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Questions about advertising/buying large parts sight unseen from someone we don't know

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  • Questions about advertising/buying large parts sight unseen from someone we don't know

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  • #2
    Many people use Greyhound bus lines for shipping very large parts. As far as trust from an unknown seller, if they have an ebay account their feedback rating would give you an idea. On prewar Studebaker parts, you are pretty much limited to "is what it is" condition, ask a lot of questions about the condition and try to get a feel for how well the seller knows what he's selling. Sometimes you've got to take a chance. If your looking at something hundreds or thousands of miles away, look in your SDC or ASC roster for a nearby member who's willing to take a look for you- for fuel reimbursement, of course!

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    • #3
      Well, a friend of mine rolled the dice and bought a complete car ('55 Speedster) off e-bay sight unseen and 1000 miles away. With shipping cost, I'm talking fairly big bucks. The car was delivered 3 weeks later
      and He was quite happy with it. I think on the trunk lid deal I'd believe what the seller tells You and go for it.

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      • #4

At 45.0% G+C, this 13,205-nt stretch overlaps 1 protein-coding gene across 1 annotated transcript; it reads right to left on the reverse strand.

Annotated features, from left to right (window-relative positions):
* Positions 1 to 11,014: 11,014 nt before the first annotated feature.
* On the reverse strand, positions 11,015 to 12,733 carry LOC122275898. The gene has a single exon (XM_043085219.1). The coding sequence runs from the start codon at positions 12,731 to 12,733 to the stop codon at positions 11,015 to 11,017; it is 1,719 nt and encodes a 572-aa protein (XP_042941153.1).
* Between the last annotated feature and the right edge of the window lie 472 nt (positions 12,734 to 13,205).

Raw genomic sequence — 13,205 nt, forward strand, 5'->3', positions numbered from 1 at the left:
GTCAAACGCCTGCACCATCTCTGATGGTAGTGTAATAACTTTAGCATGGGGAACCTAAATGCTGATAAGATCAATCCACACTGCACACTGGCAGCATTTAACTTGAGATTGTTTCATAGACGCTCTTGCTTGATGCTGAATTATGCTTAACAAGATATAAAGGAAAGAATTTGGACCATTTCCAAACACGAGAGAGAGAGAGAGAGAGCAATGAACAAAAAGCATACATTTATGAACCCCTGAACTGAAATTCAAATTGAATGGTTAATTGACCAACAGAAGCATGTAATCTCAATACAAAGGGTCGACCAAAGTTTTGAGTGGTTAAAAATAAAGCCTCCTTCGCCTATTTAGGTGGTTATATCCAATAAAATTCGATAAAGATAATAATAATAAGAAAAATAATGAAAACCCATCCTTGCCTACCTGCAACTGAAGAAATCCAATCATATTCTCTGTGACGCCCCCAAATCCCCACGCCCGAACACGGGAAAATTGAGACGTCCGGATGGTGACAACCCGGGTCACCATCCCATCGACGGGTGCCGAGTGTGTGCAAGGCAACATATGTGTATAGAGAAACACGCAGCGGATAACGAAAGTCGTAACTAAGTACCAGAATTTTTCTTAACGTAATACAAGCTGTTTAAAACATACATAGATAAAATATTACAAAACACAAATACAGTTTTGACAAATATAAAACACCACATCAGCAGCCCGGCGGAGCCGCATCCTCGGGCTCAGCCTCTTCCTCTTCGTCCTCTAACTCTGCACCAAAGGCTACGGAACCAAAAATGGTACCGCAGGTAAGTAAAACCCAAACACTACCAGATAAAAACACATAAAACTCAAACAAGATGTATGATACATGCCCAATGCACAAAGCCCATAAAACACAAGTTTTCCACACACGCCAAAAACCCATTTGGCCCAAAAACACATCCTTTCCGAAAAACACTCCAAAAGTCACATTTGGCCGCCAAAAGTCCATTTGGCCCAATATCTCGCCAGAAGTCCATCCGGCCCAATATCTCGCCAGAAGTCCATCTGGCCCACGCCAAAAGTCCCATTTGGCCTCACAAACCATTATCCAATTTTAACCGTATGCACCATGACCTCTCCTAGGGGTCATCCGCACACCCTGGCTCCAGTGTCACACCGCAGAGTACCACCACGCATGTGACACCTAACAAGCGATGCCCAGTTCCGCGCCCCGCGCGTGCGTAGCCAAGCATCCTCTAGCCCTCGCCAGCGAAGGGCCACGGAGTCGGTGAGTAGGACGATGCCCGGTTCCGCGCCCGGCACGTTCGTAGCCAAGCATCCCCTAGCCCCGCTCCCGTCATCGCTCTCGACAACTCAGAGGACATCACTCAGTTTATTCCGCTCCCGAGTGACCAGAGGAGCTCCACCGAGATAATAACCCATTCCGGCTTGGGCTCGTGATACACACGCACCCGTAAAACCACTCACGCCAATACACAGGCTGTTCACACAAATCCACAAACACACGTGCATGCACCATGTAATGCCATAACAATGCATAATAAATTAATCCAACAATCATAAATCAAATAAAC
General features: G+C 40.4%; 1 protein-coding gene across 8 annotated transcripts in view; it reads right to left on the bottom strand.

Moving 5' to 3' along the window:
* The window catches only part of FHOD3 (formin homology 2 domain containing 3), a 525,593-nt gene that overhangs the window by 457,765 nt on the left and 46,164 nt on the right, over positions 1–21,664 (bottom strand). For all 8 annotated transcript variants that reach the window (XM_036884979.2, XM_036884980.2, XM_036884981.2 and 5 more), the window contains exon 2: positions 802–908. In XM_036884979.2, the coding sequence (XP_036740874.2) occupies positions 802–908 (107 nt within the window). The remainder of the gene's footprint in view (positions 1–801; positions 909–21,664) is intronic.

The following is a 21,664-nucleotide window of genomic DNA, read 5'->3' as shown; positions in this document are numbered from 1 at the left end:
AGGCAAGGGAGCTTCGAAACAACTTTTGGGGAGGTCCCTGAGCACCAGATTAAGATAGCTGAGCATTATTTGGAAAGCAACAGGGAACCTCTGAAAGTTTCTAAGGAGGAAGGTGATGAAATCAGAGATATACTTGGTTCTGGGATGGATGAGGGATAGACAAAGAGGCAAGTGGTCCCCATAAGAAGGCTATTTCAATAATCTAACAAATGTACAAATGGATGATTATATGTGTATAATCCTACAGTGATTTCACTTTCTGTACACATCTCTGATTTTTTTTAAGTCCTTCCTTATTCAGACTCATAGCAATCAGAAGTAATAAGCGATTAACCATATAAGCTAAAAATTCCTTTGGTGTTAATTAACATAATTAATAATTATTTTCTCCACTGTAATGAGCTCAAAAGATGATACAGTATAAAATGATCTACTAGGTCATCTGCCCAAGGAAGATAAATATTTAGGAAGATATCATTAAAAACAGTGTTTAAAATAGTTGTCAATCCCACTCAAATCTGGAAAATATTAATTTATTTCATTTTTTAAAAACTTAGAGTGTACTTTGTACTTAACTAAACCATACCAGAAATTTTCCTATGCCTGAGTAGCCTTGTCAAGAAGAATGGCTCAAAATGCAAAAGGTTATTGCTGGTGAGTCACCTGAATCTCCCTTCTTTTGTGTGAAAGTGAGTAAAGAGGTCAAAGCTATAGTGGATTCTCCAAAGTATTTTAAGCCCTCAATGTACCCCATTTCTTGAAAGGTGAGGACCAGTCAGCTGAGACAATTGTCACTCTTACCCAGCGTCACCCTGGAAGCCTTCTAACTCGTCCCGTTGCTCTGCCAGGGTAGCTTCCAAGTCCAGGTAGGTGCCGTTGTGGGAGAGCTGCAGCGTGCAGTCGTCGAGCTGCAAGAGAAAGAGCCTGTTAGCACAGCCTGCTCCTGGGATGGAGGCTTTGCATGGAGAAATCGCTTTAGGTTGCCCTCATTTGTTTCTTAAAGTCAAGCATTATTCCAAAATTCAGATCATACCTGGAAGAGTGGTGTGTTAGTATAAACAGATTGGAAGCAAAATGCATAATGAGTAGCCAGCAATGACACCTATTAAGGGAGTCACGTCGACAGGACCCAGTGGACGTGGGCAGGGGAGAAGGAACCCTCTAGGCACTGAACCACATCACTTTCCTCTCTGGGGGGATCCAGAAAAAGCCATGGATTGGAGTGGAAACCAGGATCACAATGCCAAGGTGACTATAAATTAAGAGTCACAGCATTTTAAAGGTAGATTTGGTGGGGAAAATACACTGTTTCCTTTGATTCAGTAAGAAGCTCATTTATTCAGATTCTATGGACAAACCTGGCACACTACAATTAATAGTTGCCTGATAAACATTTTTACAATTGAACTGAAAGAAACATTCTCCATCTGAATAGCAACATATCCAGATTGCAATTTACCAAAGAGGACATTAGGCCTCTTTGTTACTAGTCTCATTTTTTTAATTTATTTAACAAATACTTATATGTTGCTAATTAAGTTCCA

I would start by contacting John McCall in MO since he is a long time club member and has some parts cars. At least that is if you have a sedan. If you have a coupe you will never find one.
        Barry'd in Studes

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        • #5
          So far everyone is right on. You have to just get a feel for the person, does he/she sound like they know what they have or do they sound schetchy. Lots of pics. Request pics of angles not shown or of problem areas. But at some point you have to just jump in and take a shot.

          Shipping has options. If the seller is willing to drop the part off somewhere, then there is Greyhound Roscomacaw uses them alot, or any over the road shipper. The problem and big cost comes in when the trucker has to go and pick up the item from the sellers house. I have bought and sold some bigger items, whole motorcycles, and shipped them both ways. It is not as hard as it seems. This is a global market these days and the world is now set up for that.

          I sold a motorcycle on Ebay to a broker in Brooklynn NY a couple months ago. He sent a 12 car hauler out and we loaded it up into his buddies big rig hauler strapped it down and off it went. A couple of weeks ago I get an email saying Welcome from Murmansk Russia....The actual buyer of the bike was a guy from Russia who used the Brooklynn guy as a broker and relay shipper who dismantled it partly and shipped it to Finland where the actual buyer picked it up and brought home accross the Russian border. It was because when I read the email, he was ecstatic at how clean and nice the bike was. He was looking for one part that I did not send with the bike, a non important smog part that always gets ripped off immediately. I no longer had it, but he was fine with that. Nice to hear from the receiving buyer that he was happy half way round the world and above the arctic circle....pretty cool.